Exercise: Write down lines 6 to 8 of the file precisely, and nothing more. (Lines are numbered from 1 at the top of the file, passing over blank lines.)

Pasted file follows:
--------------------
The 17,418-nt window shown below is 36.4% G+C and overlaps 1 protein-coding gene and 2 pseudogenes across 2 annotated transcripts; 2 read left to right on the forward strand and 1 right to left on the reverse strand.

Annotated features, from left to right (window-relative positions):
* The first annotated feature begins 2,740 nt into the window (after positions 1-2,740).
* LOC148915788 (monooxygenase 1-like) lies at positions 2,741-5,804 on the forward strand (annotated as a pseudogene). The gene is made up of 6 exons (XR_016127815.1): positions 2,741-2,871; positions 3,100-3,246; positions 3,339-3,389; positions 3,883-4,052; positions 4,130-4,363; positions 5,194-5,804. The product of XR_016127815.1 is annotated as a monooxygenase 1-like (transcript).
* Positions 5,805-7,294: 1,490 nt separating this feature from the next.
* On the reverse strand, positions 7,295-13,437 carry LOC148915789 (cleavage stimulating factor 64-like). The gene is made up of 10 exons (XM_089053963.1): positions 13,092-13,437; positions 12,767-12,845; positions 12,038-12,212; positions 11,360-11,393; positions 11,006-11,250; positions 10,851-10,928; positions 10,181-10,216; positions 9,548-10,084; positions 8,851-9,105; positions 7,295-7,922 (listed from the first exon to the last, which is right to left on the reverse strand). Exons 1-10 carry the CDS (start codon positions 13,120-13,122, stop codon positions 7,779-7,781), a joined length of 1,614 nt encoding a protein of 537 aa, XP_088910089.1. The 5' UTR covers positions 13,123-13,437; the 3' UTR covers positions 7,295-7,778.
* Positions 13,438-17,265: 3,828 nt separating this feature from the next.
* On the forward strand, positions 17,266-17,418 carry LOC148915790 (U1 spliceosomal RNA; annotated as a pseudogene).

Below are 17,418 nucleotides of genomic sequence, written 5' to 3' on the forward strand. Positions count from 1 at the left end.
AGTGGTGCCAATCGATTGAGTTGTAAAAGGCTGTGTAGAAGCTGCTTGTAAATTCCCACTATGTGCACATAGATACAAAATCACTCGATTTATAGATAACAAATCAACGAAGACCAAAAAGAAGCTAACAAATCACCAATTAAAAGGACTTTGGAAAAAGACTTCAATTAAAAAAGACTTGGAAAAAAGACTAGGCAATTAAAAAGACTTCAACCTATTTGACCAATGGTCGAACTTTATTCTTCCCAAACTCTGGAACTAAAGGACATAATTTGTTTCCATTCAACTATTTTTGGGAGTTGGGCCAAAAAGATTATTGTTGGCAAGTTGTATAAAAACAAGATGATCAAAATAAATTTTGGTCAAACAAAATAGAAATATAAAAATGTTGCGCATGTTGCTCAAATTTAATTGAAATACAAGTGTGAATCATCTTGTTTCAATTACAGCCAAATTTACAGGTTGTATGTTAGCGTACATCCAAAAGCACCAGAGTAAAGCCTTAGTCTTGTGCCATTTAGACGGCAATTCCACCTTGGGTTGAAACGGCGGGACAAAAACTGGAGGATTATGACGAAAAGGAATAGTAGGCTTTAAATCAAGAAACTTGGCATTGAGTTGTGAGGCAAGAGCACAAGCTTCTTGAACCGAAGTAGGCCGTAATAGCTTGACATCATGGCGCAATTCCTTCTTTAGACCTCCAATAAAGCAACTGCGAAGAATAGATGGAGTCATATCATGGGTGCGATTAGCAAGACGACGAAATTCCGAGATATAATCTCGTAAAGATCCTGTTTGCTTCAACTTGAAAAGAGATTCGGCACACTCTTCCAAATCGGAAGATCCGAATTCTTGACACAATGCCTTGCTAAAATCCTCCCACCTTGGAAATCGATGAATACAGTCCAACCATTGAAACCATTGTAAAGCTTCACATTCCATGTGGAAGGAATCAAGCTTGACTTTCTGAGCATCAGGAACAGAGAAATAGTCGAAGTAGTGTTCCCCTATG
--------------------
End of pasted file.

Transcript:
* On the reverse strand, positions 7,295-13,437 carry LOC148915789 (cleavage stimulating factor 64-like). The gene is made up of 10 exons (XM_089053963.1): positions 13,092-13,437; positions 12,767-12,845; positions 12,038-12,212; positions 11,360-11,393; positions 11,006-11,250; positions 10,851-10,928; positions 10,181-10,216; positions 9,548-10,084; positions 8,851-9,105; positions 7,295-7,922 (listed from the first exon to the last, which is right to left on the reverse strand). Exons 1-10 carry the CDS (start codon positions 13,120-13,122, stop codon positions 7,779-7,781), a joined length of 1,614 nt encoding a protein of 537 aa, XP_088910089.1. The 5' UTR covers positions 13,123-13,437; the 3' UTR covers positions 7,295-7,778.
* Positions 13,438-17,265: 3,828 nt separating this feature from the next.
* On the forward strand, positions 17,266-17,418 carry LOC148915790 (U1 spliceosomal RNA; annotated as a pseudogene).